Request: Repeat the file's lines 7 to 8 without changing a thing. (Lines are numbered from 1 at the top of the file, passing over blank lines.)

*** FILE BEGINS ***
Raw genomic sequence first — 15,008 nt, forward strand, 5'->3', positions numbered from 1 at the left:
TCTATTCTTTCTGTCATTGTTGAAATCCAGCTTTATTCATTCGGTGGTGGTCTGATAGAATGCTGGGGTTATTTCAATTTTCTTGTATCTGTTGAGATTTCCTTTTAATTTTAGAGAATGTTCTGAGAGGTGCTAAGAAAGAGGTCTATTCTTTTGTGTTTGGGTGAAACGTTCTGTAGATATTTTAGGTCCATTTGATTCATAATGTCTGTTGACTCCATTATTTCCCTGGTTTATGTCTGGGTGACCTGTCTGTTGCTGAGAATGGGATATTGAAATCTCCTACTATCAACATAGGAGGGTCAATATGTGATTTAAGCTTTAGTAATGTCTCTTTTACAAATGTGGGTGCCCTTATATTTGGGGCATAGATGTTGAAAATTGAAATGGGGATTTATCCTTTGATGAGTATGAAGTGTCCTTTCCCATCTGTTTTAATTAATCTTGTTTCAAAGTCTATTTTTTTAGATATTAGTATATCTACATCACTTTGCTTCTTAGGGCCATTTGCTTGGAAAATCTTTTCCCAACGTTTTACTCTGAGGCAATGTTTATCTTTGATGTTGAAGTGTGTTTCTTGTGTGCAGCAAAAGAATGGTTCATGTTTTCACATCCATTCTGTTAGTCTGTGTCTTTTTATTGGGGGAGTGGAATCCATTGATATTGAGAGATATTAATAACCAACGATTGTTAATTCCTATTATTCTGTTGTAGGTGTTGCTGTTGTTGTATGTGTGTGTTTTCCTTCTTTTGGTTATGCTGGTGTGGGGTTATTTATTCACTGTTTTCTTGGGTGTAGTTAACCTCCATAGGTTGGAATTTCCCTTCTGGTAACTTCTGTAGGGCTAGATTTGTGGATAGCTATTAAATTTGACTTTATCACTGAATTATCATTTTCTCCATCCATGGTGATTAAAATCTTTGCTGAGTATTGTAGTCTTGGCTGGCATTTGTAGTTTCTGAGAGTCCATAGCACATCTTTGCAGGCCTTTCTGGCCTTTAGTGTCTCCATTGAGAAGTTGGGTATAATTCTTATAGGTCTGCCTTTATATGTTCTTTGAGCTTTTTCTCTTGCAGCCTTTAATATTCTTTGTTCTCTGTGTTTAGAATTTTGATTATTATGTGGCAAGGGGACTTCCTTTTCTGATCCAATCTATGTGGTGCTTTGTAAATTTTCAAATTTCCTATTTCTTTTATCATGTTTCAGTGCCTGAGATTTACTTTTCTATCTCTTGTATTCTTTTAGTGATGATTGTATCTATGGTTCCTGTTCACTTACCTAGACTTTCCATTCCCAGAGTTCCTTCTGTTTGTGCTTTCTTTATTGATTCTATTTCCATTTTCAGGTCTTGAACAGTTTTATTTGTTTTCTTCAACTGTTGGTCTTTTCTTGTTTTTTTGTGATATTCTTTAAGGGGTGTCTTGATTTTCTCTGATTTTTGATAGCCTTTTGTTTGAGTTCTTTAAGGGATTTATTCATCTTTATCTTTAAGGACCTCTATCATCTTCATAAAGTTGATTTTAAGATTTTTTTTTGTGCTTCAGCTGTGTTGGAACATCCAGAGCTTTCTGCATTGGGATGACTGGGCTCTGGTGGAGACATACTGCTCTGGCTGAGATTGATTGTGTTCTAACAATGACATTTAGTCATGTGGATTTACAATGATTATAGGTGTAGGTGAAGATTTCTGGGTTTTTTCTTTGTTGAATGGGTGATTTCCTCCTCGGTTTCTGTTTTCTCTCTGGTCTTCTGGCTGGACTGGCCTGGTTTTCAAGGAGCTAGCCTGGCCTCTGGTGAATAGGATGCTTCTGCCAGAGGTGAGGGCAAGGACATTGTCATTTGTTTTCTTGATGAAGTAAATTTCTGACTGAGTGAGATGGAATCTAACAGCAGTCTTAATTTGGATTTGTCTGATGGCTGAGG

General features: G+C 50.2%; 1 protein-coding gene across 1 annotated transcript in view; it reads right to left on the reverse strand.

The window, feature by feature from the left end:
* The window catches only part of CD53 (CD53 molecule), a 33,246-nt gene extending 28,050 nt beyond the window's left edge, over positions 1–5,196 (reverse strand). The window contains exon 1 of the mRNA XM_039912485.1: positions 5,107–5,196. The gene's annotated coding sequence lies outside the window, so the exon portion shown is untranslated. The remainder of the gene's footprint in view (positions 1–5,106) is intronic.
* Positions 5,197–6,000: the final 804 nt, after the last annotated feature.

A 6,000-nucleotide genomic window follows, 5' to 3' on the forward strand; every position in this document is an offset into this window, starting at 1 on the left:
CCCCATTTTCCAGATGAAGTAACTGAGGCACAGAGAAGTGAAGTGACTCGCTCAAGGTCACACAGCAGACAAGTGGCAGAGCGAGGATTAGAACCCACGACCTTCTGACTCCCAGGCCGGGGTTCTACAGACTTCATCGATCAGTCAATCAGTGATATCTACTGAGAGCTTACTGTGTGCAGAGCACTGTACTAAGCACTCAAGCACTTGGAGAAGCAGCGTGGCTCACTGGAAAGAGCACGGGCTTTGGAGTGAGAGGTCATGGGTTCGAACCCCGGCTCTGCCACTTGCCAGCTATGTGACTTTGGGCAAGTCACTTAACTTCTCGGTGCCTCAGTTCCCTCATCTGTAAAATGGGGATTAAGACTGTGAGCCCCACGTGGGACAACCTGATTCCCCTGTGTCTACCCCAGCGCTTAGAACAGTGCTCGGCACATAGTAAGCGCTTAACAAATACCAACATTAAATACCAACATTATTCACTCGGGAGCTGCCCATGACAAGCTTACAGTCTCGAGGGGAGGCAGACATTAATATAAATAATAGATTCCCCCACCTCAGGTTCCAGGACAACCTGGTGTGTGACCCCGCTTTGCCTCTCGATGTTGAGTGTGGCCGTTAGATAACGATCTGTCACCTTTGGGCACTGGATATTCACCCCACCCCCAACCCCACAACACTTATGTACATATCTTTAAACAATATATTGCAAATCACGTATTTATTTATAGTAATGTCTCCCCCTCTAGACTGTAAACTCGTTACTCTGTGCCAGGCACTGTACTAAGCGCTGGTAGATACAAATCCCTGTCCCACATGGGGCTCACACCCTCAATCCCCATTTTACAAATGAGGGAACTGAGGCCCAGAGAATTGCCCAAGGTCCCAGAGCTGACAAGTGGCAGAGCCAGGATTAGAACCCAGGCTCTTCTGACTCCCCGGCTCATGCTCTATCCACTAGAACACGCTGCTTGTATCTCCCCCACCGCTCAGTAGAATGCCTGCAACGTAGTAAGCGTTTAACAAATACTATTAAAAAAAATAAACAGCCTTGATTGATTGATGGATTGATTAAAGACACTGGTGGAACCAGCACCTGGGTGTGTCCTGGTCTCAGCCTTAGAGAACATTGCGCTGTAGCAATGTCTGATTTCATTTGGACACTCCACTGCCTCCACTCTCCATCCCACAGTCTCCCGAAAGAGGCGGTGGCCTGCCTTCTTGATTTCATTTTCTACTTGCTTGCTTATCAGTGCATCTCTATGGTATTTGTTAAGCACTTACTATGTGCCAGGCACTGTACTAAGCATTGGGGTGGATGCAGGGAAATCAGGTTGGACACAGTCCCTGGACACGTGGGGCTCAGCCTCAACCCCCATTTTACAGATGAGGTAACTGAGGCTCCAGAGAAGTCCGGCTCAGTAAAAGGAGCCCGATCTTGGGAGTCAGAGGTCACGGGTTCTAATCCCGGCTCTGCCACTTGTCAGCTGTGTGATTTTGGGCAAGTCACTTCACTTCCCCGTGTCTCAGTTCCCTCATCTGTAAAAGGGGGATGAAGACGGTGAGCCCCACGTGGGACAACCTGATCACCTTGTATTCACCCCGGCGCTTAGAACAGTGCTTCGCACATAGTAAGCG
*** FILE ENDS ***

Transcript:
A 6,000-nucleotide genomic window follows, 5' to 3' on the forward strand; every position in this document is an offset into this window, starting at 1 on the left:
CCCCATTTTCCAGATGAAGTAACTGAGGCACAGAGAAGTGAAGTGACTCGCTCAAGGTCACACAGCAGACAAGTGGCAGAGCGAGGATTAGAACCCACGACCTTCTGACTCCCAGGCCGGGGTTCTACAGACTTCATCGATCAGTCAATCAGTGATATCTACTGAGAGCTTACTGTGTGCAGAGCACTGTACTAAGCACTCAAGCACTTGGAGAAGCAGCGTGGCTCACTGGAAAGAGCACGGGCTTTGGAGTGAGAGGTCATGGGTTCGAACCCCGGCTCTGCCACTTGCCAGCTATGTGACTTTGGGCAAGTCACTTAACTTCTCGGTGCCTCAGTTCCCTCATCTGTAAAATGGGGATTAAGACTGTGAGCCCCACGTGGGACAACCTGATTCCCCTGTGTCTACCCCAGCGCTTAGAACAGTGCTCGGCACATAGTAAGCGCTTAACAAATACCAACATTAAATACCAACATTATTCACTCGGGAGCTGCCCATGACAAGCTTACAGTCTCGAGGGGAGGCAGACATTAATATAAATAATAGATTCCCCCACCTCAGGTTCCAGGACAACCTGGTGTGTGACCCCGCTTTGCCTCTCGATGTTGAGTGTGGCCGTTAGATAACGATCTGTCACCTTTGGGCACTGGATATTCACCCCACCCCCAACCCCACAACACTTATGTACATATCTTTAAACAATATATTGCAAATCACGTATTTATTTATAGTAATGTCTCCCCCTCTAGACTGTAAACTCGTTACTCTGTGCCAGGCACTGTACTAAGCGCTGGTAGATACAAATCCCTGTCCCACATGGGGCTCACACCCTCAATCCCCATTTTACAAATGAGGGAACTGAGGCCCAGAGAATTGCCCAAGGTCCCAGAGCTGACAAGTGGCAGAGCCAGGATTAGAACCCAGGCTCTTCTGACTCCCCGGCTCATGCTCTATCCACTAGAACACGCTGCTTGTATCTCCCCCACCGCTCAGTAGAATGCCTGCAACGTAGTAAGCGTTTAACAAATACTATTAAAAAAAATAAACAGCCTTGATTGATTGATGGATTGATTAAAGACACTGGTGGAACCAGCACCTGGGTGTGTCCTGGTCTCAGCCTTAGAGAACATTGCGCTGTAGCAATGTCTGATTTCATTTGGACACTCCACTGCCTCCACTCTCCATCCCACAGTCTCCCGAAAGAGGCGGTGGCCTGCCTTCTTGATTTCATTTTCTACTTGCTTGCTTATCAGTGCATCTCTATGGTATTTGTTAAGCACTTACTATGTGCCAGGCACTGTACTAAGCATTGGGGTGGATGCAGGGAAATCAGGTTGGACACAGTCCCTGGACACGTGGGGCTCAGCCTCAACCCCCATTTTACAGATGAGGTAACTGAGGCTCCAGAGAAGTCCGGCTCAGTAAAAGGAGCCCGATCTTGGGAGTCAGAGGTCACGGGTTCTAATCCCGGCTCTGCCACTTGTCAGCTGTGTGATTTTGGGCAAGTCACTTCACTTCCCCGTGTCTCAGTTCCCTCATCTGTAAAAGGGGGATGAAGACGGTGAGCCCCACGTGGGACAACCTGATCACCTTGTATTCACCCCGGCGCTTAGAACAGTGCTTCGCACATAGTAAGCG